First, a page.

Socratic Persuasion in the Crito

Socrates does not use the Laws' Speech in the Crito principally to persuade Crito to accept his coming execution. It is used instead to persuade Crito to examine and work on his inadequate view of justice. Crito's view of justice fails to coordinate one's duties to friends and those to the law. The Laws' Speech accomplishes this persuasive goal by accompanying Crito?s earlier speech. Both start from the same view of justice, one that Crito accepts, but reach opposing conclusions. Crito cannot judge between the two appealing speeches. His understanding of justice is too confused for him to decide well how to help Socrates. His need to explain what happened the morning he visited Socrates will prompt him and others to examine this indeterminate view of justice. Socrates foregoes direct refutation because Crito will not abide that usual way of interrogation. Engaging in short question-and-answer conversation is not the only way to bring a person to aporia and the intention to examine oneself. Socrates does not here undermine his assertions in the Apology about his ignorance, lack of interest in teaching, constant philosophizing, and his belief that what he does is question, examine, and test those he talks to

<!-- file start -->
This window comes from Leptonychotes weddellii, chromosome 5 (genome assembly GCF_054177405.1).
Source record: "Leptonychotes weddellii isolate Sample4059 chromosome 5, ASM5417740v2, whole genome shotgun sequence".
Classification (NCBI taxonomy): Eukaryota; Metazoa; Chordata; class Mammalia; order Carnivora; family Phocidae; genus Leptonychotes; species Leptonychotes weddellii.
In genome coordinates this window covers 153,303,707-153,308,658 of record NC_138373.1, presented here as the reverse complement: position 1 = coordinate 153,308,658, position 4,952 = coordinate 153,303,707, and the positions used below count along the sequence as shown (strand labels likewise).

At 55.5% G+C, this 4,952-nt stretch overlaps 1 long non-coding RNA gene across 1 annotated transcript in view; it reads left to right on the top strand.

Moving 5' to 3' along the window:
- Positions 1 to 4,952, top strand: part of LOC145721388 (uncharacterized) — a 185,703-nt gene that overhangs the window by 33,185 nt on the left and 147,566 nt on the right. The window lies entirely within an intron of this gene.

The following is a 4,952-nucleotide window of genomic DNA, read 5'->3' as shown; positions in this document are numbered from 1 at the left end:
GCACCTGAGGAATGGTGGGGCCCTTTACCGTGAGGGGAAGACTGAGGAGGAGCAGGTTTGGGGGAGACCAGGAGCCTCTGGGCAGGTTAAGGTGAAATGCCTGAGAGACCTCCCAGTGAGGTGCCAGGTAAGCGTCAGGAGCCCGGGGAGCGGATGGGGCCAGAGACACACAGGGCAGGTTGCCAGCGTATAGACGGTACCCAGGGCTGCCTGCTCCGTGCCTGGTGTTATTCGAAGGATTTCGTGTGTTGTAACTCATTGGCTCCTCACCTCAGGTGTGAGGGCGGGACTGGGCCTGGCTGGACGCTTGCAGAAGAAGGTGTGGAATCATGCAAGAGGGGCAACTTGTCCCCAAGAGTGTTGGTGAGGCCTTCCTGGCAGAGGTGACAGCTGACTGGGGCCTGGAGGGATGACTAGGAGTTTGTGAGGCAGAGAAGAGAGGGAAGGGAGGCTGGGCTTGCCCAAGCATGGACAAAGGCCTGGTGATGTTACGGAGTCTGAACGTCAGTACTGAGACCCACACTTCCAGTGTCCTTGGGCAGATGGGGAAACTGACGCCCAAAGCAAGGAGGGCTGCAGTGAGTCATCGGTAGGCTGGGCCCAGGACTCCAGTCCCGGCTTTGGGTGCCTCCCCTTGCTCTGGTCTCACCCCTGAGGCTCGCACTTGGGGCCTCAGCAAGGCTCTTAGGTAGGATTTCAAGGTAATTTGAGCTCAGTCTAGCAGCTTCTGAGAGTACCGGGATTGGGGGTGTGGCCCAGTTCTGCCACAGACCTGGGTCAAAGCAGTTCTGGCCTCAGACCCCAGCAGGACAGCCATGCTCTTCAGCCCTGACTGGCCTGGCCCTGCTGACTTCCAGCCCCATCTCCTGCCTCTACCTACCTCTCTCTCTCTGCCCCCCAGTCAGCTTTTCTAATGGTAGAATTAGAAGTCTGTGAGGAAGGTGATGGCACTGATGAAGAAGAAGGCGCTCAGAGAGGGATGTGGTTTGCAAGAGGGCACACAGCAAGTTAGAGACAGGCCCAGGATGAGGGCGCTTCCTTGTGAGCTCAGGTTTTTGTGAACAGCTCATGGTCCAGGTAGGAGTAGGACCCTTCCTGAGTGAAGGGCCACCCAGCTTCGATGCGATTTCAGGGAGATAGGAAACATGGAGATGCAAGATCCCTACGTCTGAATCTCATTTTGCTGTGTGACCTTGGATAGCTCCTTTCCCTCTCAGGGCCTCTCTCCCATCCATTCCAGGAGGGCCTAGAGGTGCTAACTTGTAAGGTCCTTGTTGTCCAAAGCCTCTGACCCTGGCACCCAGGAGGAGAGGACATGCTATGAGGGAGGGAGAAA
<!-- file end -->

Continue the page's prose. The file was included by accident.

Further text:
Keywords No keywords specified (fix it)
Categories (categorize this paper)
DOI 10.1080/09608788.2011.624700
 Save to my reading list
Follow the author(s)
Edit this record
My bibliography
Export citation
Find it on Scholar
Mark as duplicate
Request removal from index
Revision history
Download options
Our Archive

Upload a copy of this paper     Check publisher's policy     Papers currently archived: 29,472
External links

Setup an account with your affiliations in order to access resources via your University's proxy server
Configure custom proxy (use this if your affiliation does not provide a proxy)
Through your library
References found in this work BETA

No references found.

Add more references

Citations of this work BETA

No citations found.

Add more citations

Similar books and articles
Obedience to the Law in Plato's Crito.Ernest J. Weinrib - 1982 - American Journal of Jurisprudence 27 (1):85-108.
Fair Play: Resolving the Crito - Apology Problem.Jonathan Hecht - 2011 - History of Political Thought 32 (4):543-564.
Socrates and Superiority.Nathan Hanna - 2007 - Southern Journal of Philosophy 45 (2):251-268.
Plato on Homeric Justice in Apology and Crito.Edward J. Grippe - 2007 - Philosophy in the Contemporary World 14 (2):11-29.
Dialectical Refutation as a Paradigm of Socratic Punishment.Michael J. Cholbi - 2002 - Journal of Philosophical Research 27:371-379.
Added to PP index

Total downloads
28 ( #195,456 of 2,210,899 )

Recent downloads (6 months)
3 ( #153,931 of 2,210,899 )

How can I increase my downloads?

Monthly downloads
My notes
Sign in to use this feature